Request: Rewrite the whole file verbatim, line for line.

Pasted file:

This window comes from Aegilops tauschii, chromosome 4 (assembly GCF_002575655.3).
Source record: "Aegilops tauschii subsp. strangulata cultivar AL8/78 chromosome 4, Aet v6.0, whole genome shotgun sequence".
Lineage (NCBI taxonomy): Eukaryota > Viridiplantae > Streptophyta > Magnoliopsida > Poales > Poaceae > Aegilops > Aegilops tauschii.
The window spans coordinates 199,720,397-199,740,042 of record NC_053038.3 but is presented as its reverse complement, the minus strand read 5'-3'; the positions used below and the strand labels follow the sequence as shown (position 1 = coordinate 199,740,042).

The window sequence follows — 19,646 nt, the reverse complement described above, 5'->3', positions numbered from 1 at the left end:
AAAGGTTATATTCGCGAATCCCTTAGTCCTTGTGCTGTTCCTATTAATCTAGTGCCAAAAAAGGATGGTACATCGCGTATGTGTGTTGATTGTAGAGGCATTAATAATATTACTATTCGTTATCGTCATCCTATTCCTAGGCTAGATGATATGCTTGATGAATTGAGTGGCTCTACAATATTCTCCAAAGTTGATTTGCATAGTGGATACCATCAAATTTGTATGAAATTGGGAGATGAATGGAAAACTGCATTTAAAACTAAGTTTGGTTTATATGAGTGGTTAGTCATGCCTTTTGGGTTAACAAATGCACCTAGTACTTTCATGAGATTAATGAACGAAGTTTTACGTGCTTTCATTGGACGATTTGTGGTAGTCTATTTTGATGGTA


This window comes from Aegilops tauschii, chromosome 4 (assembly GCF_002575655.3).
Source record: "Aegilops tauschii subsp. strangulata cultivar AL8/78 chromosome 4, Aet v6.0, whole genome shotgun sequence".
Lineage (NCBI taxonomy): Eukaryota > Viridiplantae > Streptophyta > Magnoliopsida > Poales > Poaceae > Aegilops > Aegilops tauschii.
The window spans coordinates 199,720,397-199,740,042 of record NC_053038.3 but is presented as its reverse complement, the minus strand read 5'-3'; the positions used below and the strand labels follow the sequence as shown (position 1 = coordinate 199,740,042).

The window sequence follows — 19,646 nt, the reverse complement described above, 5'->3', positions numbered from 1 at the left end:
AAAGGTTATATTCGCGAATCCCTTAGTCCTTGTGCTGTTCCTATTAATCTAGTGCCAAAAAAGGATGGTACATCGCGTATGTGTGTTGATTGTAGAGGCATTAATAATATTACTATTCGTTATCGTCATCCTATTCCTAGGCTAGATGATATGCTTGATGAATTGAGTGGCTCTACAATATTCTCCAAAGTTGATTTGCATAGTGGATACCATCAAATTTGTATGAAATTGGGAGATGAATGGAAAACTGCATTTAAAACTAAGTTTGGTTTATATGAGTGGTTAGTCATGCCTTTTGGGTTAACAAATGCACCTAGTACTTTCATGAGATTAATGAACGAAGTTTTACGTGCTTTCATTGGACGATTTGTGGTAGTCTATTTTGATGGTA